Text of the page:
release candidates are proposals for final releases. They contain the software such as the developers would like to release it. They now wait for a certain period so that the testers and general public can run their tests to ensure no bugs are in it any more. New features aren't added to the software now, only bug fixes. When no new (or major) bugs are found, the release candidate is converted to a new release
Stable releases also tend to be released in specific gradations, reflected by their version number. A popular numbering scheme is x.y.z where:
x is the major version; this version number is only updated when the software has been substantially changed. Often such releases also require all packages that depend on it to be updated as well because they might use features or libraries that are changed.
y is the minor version; this version number is updated every time the software has been updated with lots of new features
z is the bugfix version; this version number is updated whenever mainly bug fixes have been added to the software
As an example I'll list the release dates for the LibreOffice 5.1 and 5.2 releases (based on the modification times of the source directories, which aligns nicely with LibreOffice's ReleasePlan.
2016-01-27: LibreOffice 5.1 is released
2016-03-03: LibreOffice 5.1.1 is released
2016-04-01: LibreOffice 5.1.2 is released
2016-05-05: LibreOffice 5.1.3 is released
2016-06-15: LibreOffice 5.1.4 is released
2016-07-29: LibreOffice 5.1.5 is released
2016-07-30: LibreOffice 5.2.0 is released
2016-08-25: LibreOffice 5.2.1 is released
2016-09-26: LibreOffice 5.2.2 is released
2016-10-21: LibreOffice 5.1.6 is released
2016-10-31: LibreOffice 5.2.3 is released
2016-12-01: LibreOffice 5.2.4 is released
The releases follow each other quite closely. The period between the 5.1.0 and 5.2.0 release is around 6 months, and the 5.1 releases continue a bit to guarantee a stable migration for users.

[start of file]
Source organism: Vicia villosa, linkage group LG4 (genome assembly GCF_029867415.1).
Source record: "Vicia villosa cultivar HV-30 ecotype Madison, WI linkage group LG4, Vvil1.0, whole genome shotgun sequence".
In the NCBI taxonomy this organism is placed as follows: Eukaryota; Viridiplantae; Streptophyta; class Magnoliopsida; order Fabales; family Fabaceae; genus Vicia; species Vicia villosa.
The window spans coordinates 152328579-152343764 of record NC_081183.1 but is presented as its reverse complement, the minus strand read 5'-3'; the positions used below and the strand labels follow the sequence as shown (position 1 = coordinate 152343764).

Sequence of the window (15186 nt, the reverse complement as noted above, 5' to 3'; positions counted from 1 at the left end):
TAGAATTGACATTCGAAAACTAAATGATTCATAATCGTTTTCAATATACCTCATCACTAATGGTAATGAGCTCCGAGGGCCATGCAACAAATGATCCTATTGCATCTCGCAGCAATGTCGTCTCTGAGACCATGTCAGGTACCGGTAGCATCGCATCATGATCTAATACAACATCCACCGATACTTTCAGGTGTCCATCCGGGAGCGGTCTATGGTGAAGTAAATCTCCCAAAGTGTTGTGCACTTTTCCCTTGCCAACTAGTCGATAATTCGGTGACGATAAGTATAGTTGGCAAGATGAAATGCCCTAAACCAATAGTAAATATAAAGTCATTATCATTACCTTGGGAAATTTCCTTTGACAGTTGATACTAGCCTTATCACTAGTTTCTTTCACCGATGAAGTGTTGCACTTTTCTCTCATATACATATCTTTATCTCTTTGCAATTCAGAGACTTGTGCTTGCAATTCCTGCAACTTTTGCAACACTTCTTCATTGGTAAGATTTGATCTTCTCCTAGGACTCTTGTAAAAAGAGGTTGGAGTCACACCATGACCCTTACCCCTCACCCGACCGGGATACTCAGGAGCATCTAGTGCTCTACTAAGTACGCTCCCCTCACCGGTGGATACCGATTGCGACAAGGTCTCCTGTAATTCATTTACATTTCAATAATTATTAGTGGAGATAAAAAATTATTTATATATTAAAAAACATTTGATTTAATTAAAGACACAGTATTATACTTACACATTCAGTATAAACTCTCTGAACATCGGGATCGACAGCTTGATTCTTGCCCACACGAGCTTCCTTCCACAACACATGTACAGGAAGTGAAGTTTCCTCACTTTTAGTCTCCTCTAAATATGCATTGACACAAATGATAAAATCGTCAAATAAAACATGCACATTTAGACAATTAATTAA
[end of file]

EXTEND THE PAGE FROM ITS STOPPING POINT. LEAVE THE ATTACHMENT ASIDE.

Because the project often can't deliver human, paid support for the software, its success is largely based on the documentation the project delivers. If the accompanying documentation contains all information about the software, experienced or independent users can find all user related answers in the documentation.
Free software projects usually have high profile documentation, often better than the online available documentation of closed-source off the shelf software. Many larger projects even have all this documentation available in several languages. And if you don't find your answer in the project documentation, chances are that one or more users have written independent guides on the software elsewhere.
There are many sites on the internet that link to the various documentation resources and the same problem as with free software itself arises: often you have too many resources making it harder to find the correct document to guide you through your end user experience of the software. However, unlike the plethora on software titles around (making it difficult to find the right software for the right job) it is easier for a user to know if documentation is good or not so there is no need for a ``documentation distribution''.